Dr. Mandy Cohen: Biden chooses the next CDC director


The White House confirmed exclusively to CNN that President Joe Biden intends to appoint Dr. Mandy Cohen to lead the Centers for Disease Control and Prevention, replacing Dr. Rochelle Valensky in a key public health role as the agency grapples with the coronavirus response. Post-pandemic challenges. Pandemic.

“Dr. Cohen is one of the nation’s top physicians and health leaders, with experience leading large, complex organizations and a proven record protecting the health and safety of Americans,” Biden told CNN in his first interview. said in a statement shared.

As Cohen takes on an increasingly political role at the CDC, Biden heralds her ability to work down the aisle.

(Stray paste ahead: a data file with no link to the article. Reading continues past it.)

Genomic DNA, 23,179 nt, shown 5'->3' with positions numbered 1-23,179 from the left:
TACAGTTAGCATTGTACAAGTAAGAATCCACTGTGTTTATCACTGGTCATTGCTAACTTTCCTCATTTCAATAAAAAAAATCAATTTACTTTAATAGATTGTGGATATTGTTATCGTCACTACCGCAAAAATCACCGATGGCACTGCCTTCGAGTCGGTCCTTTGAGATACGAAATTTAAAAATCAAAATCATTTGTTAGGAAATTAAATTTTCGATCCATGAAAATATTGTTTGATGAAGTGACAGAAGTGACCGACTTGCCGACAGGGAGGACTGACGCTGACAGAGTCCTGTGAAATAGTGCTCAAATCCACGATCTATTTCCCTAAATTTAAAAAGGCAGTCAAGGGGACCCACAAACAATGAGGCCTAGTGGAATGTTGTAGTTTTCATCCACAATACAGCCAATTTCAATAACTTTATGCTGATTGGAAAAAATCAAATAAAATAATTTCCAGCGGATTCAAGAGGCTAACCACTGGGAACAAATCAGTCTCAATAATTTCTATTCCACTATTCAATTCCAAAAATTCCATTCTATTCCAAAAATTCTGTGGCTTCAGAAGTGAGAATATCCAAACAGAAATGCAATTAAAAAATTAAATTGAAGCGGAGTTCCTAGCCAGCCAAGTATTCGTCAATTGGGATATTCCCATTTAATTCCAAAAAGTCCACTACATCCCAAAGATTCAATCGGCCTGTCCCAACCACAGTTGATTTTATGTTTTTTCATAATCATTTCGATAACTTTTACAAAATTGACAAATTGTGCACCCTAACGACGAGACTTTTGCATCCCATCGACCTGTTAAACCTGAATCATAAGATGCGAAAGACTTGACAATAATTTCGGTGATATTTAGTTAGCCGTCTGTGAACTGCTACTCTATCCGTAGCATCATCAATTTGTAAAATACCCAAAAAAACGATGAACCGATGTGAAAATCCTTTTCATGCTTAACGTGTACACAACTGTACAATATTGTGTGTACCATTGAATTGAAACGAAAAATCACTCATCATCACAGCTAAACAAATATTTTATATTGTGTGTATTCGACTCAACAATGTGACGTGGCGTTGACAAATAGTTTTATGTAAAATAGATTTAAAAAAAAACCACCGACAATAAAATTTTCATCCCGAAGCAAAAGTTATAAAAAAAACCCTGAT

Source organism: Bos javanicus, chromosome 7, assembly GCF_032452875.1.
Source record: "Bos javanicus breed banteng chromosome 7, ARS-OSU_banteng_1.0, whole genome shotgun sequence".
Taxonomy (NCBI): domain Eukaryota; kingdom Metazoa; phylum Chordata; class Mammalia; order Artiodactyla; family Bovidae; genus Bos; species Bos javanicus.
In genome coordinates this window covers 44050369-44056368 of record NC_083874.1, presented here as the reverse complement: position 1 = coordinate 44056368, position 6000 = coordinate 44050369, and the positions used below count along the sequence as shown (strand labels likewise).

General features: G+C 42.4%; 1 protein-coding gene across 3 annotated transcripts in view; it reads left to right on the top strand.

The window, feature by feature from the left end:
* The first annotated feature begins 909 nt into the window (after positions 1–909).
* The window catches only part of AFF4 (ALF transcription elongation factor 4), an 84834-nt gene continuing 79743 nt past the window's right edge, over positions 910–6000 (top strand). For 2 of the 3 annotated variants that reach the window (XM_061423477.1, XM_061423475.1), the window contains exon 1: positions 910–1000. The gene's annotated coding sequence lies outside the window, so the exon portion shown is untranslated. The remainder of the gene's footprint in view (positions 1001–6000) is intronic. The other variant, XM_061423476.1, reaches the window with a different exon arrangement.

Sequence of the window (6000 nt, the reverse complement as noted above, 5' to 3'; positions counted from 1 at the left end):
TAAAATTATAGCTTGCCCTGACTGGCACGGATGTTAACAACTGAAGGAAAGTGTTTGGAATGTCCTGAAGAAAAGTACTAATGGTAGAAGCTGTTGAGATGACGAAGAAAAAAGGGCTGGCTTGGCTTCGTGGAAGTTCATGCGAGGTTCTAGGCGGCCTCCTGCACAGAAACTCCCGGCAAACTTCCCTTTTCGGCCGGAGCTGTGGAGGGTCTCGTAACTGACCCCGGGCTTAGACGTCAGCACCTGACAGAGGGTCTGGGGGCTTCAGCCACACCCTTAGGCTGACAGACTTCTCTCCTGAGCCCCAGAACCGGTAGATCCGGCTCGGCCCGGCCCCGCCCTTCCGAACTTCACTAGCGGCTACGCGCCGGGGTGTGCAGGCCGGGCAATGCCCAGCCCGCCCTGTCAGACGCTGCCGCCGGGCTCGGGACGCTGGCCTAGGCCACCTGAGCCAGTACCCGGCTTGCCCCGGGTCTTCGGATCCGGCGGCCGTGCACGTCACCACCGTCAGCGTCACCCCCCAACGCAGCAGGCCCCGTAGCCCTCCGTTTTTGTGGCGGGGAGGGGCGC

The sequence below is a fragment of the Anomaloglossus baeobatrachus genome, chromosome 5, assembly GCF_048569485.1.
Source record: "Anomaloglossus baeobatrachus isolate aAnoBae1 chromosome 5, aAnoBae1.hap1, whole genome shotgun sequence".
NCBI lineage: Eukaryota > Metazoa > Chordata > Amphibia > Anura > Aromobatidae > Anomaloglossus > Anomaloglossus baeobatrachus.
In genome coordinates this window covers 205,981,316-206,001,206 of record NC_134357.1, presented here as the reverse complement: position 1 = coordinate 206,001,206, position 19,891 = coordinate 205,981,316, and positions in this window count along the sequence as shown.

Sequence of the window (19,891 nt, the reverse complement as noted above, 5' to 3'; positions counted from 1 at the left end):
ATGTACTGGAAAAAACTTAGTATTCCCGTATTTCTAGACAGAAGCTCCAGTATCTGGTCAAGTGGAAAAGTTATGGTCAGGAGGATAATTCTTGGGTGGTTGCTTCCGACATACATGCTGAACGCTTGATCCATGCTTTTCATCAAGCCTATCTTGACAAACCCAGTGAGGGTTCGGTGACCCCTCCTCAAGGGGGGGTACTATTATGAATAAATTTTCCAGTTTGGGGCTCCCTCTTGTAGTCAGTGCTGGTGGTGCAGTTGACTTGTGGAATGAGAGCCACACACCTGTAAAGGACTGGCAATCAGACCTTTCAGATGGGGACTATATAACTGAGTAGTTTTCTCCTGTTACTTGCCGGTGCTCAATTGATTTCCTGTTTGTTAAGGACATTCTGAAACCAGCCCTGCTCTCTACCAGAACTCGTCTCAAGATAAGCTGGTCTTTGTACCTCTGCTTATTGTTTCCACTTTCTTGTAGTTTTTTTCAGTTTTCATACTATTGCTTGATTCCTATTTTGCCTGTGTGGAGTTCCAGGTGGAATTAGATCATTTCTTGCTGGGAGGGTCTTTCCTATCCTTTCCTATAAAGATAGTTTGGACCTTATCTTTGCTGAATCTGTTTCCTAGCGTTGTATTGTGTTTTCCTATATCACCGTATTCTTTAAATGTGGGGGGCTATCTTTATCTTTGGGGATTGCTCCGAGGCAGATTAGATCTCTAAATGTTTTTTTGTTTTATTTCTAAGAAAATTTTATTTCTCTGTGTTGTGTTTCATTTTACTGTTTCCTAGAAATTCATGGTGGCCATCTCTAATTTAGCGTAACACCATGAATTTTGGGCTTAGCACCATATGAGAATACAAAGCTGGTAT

“Dr. Cohen’s ability to find common ground and put complex policies into action has been recognized by leaders of both parties. I look forward to working with Dr. Cohen as she leads with integrity and transparency some of our nation’s best scientists and Public health experts,” the president said.

Cohn, he’ll be leaving soon role in the private sector, who served as secretary of the North Carolina Department of Health and Human Services, oversaw the state’s response to the Covid-19 pandemic and oversaw a major transition of the state’s Medicaid program during the Trump and Biden administrations. She was previously Chief Operating Officer and Chief of Staff at the Centers for Medicare and Medicaid Services (CMS), where she worked closely with current White House Chief of Staff Jeff Zients and was instrumental in implementing the Affordable Care Act health insurance exchange.

Zients touted Cohen’s management skills after the announcement, saying in a statement, “Dr. Cohen will serve as the head of the world’s finest public health organization, saving lives every day. Getting things done is the trusted voice the American people want to hear.”